Excerpted from Wikipedia, the free encyclopedia
The Drake Passage or Mar de Hoces -Sea of "Hoces"- is the
body of water between the southern tip of South America at Cape
Horn, Chile and the South Shetland Islands of Antarctica.
It connects the southwestern part of the Atlantic Ocean (Scotia Sea)
with the southeastern part of the Pacific Ocean and extends into the
The passage is named after the 16th century English privateer Sir
Francis Drake, whose only remaining ship after passing through the
Strait of Magellan was blown far South in September 1578 and who
implied an open connection of the Atlantic to the
Half a century earlier, after a gale had pushed them South from the
entrance of the Strait of Magellan, the crew of the Spanish navigator
Francisco de Hoces thought they saw a land's end and possibly inferred
this passage in 1525.
For this reason, some Spanish and Latin American historians and sources
call it Mar de Hoces after Francisco de Hoces.
The first recorded voyage through the passage was that of the Eendracht,
captained by the Dutch navigator Willem Schouten in 1616, naming Cape
Horn in the process.
The 800 kilometres (500 mi) wide passage between Cape Horn and Greenwich
Island is the shortest crossing from Antarctica to the rest of the
The boundary between the Atlantic and Pacific Oceans is sometimes taken
to be a line drawn from Cape Horn to Snow Island 130 kilometres (81 mi)
north of mainland Antarctica).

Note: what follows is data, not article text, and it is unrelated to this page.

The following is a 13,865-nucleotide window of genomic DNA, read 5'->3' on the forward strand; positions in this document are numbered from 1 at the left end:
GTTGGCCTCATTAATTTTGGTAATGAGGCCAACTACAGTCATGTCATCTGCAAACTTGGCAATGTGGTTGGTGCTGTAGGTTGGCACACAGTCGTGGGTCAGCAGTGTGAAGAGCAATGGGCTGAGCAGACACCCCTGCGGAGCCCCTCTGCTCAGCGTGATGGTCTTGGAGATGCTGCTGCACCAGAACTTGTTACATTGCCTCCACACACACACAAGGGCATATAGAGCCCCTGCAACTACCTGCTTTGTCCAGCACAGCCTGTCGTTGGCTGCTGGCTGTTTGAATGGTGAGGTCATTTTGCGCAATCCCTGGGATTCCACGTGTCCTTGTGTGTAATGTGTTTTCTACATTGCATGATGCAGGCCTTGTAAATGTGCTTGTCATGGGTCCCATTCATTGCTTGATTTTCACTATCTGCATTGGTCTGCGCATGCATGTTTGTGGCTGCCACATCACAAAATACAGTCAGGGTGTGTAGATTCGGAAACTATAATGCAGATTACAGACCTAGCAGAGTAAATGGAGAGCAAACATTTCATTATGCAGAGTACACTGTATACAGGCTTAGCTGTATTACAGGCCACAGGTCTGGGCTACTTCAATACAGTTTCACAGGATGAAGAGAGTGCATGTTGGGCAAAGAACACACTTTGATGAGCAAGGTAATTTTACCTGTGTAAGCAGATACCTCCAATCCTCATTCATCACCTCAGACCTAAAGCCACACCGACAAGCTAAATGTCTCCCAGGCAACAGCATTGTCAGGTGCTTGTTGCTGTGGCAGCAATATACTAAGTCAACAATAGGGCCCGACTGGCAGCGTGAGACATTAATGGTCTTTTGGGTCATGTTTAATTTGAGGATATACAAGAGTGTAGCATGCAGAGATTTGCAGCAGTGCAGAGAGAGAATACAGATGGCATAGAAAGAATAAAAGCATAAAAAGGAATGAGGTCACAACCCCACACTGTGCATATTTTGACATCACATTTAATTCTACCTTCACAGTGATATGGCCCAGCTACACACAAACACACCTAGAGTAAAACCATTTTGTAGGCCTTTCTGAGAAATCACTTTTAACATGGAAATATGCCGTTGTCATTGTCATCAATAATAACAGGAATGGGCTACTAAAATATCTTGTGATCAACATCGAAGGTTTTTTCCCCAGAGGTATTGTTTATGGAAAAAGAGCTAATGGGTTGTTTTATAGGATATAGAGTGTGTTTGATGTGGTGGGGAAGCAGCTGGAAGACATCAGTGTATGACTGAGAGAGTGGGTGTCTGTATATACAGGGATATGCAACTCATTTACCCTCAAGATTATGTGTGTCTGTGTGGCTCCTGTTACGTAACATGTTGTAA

Alternatively the meridian that passes through Cape Horn may be taken as
Both boundaries lie entirely within the Drake Passage.
The other two passages around Cape Horn, Magellan Strait and Beagle
Channel, are very narrow, leaving little room for a ship, particularly
a sailing ship, to manoeuvre.
They can also become icebound, and sometimes the wind blows so strongly
no sailing vessel can make headway against it.
That's why it's the roughest sea in the world.
Hence most sailing ships preferred the Drake Passage, which is open
water for hundreds of miles.
The very small Diego Ramirez Islands lie about 50 kilometres (31 mi)
south of Cape Horn.
There is no significant land anywhere around the world at the latitudes
of the Drake Passage, which is important to the unimpeded flow of the
Antarctic Circumpolar Current which carries a huge volume of water
(about 600 times the flow of the Amazon River) through the Passage and
Ships in the passage are often good platforms for the sighting of whales,
dolphins and plentiful seabirds including giant petrels, other petrels,
albatrosses and penguins.
The passage is known to have been closed until around 41 million years ago
according to a chemical study of fish teeth found in oceanic
Before the passage opened, the Atlantic and Pacific Oceans were separated
entirely with Antarctica being much warmer and having no ice cap.
The joining of the two great oceans started the Antarctic Circumpolar
Current and cooled the continent significantly.
For more information about
Drake_Passage see Wikipedia, the free encyclopedia
This page was retrieved and condensed from
see Wikipedia, the free encyclopedia, April 2009.
All text is available under the terms of the
GNU Free Documentation License
Copyrights for details).
This information was correct in April 2009. E. & O.E.
Back to Top
Thanks for coming, I hope you
have enjoyed it, will recommend
it to your friends, and will come
back later to see my site developing
I'm trying to make my pages
enjoyable and trouble free for everyone,
please let me know of any mistakes
or trouble with links, so I can
fix any problem as soon as possible.
These pages are best viewed with
monitor resolution set at
800x600 and kept simple on purpose
so everyone can enjoy them
across all media and platforms.